Family and Community


The following chapters focus heavily on these themes: part I (chs.2 5, 9, 10); part II (chs.15, 16, 19, 21); part III (chs.25, 26, 28, 29, 30, 31, 33, 35, 36, 37, 38), and afterword.

Part I (Life): Chapters that fit this theme are as follows:

Chapter 2:

tobacco auction virginia

Clover…1920-1942 (background on Henrietta Lacks’s birth place and early childhood in Virginia), pp.18-26.

Chapter 5:

“Blackness Be Spreadin All Inside”…1951 (just before her death in Baltimore), pp.42-48.

Chapter 9:

Turner Station…1999 (Baltimore), pp.67-76.

Chapter 10:

The Other Side of the Tracks…1999 (Baltimore), pp.77-82.

 

Part II (Death): more chapters that fit the themes of family and community

Chapter 15: Lacks Home

“Too Young to Remember”…1951-1965 (Clover, Virginia & Turner Station, Baltimore, Maryland), pp.110-117.

Chapter 16:

“Spending Eternity in the Same Place”…1999 (gravesite in Lacks Town, Clover, Virginia), pp.118-126.

Chapter 19:

“The Most Critical Time on This Earth Is Now”…1966-1973 (meeting with Deborah Lacks and her relatives in Baltimore), pp.144-151.

Chapter 21:

Night Doctors…2000 (Some of this focuses on family and community but it also explores the days of slavery [pp.166-168], and Jim Crow Baltimore, including segregated medical practices and policies at Johns Hopkins University in the 1940s & 1950s), pp.158-169.

Henrietta's Funeral

 

Part III (Immortality): Between chapter 25 (“Who Told You You Could Sell My Spleen?”, pp.199-206) & chapter 26 (Breach of Privacy, pp.207-211), numerous pictures of the members of the Lacks family appear.

Chapter 26:

Breach of Privacy…1980-1985 (focuses on ethical issues in scientific experimentation, and Deborah’s search for records of her mother, Henrietta Lacks’s death), pp.207-211. 

Chapter 28:

After London…1996-1999 ( discusses the BBC’s early documentary on Henrietta Lacks, HeLa cells, interviews with Deborah and other Lacks members in front of the home-house in Clover, and moving to Turner Station in Baltimore in the 1940s and the con artist, Sir Lord Keenan Kester Cofield), pp.218-231.

Chapter 29:

A Village of Henriettas…2000 (deals with Deborah, Henrietta’s eldest daughter; it also focuses on science/cloning/bad science), pp.232-240.

Chapter 30:

Zakariyya…2000 (focuses on interviews with Deborah and her kin), pp.241-249.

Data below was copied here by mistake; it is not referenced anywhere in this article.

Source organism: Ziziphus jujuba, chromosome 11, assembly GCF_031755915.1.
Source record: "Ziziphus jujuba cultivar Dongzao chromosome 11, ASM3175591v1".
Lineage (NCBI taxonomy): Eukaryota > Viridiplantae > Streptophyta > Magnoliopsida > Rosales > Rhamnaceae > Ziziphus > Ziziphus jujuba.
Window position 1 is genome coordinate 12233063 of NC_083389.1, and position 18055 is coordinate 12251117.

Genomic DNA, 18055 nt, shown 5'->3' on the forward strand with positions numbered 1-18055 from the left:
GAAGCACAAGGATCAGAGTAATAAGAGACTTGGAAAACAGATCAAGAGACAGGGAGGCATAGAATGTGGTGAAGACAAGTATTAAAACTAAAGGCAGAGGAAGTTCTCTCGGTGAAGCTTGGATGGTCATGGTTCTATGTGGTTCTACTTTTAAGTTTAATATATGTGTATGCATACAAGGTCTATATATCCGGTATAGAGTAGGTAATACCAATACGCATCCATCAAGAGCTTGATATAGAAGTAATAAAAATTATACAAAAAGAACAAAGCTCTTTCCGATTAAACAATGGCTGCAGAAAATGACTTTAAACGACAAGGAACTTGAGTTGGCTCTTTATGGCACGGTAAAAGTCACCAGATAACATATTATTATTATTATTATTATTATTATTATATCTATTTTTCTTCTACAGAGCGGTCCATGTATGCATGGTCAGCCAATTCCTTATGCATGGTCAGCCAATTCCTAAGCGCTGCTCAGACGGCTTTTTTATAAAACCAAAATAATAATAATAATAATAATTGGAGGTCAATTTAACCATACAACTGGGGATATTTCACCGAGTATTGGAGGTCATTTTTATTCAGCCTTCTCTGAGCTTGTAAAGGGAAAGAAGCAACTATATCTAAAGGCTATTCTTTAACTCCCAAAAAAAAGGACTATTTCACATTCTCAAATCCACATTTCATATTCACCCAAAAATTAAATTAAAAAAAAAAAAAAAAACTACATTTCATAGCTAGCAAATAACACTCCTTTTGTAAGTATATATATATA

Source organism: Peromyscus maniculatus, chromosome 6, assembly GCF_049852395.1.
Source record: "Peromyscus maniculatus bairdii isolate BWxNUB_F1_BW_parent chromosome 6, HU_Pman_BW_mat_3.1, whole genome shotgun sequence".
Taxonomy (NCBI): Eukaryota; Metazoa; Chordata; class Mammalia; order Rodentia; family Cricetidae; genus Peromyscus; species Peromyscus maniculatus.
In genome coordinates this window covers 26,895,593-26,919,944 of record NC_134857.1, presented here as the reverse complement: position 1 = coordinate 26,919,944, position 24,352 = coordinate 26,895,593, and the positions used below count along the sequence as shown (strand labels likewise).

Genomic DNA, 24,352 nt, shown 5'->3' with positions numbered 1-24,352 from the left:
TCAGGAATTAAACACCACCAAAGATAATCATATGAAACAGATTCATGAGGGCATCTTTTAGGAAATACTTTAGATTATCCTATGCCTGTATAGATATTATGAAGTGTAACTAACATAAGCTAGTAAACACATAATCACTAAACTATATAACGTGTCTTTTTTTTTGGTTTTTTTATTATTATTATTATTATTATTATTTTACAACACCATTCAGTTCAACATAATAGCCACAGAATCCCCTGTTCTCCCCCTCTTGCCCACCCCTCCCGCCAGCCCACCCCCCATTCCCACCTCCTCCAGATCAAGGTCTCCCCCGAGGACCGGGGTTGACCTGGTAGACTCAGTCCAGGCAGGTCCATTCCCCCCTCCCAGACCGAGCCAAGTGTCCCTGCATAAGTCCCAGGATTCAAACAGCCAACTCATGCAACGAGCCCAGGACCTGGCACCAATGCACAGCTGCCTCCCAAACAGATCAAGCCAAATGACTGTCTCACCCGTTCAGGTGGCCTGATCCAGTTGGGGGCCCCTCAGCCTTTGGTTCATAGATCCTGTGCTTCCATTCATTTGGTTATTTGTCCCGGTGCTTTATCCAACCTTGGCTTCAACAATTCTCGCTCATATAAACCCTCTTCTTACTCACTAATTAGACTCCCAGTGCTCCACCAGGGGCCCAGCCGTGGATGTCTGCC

Chapter 31:

HeLa, Goddess of Death…2000-2001 (deals with Deborah as researcher, Baltimore & family) pp.256-258.

Below is Deborah’s quote about her quest to find out everything she can about her younger sister, her mother and HeLa’s contribution to science and mankind: “I still want to go see them cells…I ain’t gonna let this stop me from learning about my mother and my sister” (p.258).

Chapter 33:

The Hospital for the Negro Insane…2001 (traces history from Crownsville to Clover & Roanoke, p.268; also examines racism, Jim Crowism, and Elsie & history of hospital since 1910 as well as  developments in Crownsville, Baltimore over the decades since the 1950s; also looks at various topics dealing with science), pp.268-278.

Chapter 35:

(Soul Cleansing; looks at Clover, Virginia and preaching/spiritual lessons; and role of Deborah’s divorced husband since 2006, Gary Pullman)

Chapter 36:

(Heavenly Bodies, Clover, Virginia; power of prayer and belief; Deborah’s belief that Henrietta Lacks suffering is connected to God’s plan; HL is God’s subject and lesson for mankind)

Chapter 37:

(Nothing To Be Sacred About; examines Deborah’s health problems and issues related to stress; talks abut the new Lacks children and looks at both family and community in 2001; great lesson on teaching history, p.304)

Chapter 38:

(The Long Road to Clover); deals with dying town (Clover was gone when Rebecca Skloot went there with Deborah, p.305; talks about where Henrietta grew up/very key chapter on family and community)

Grave Marker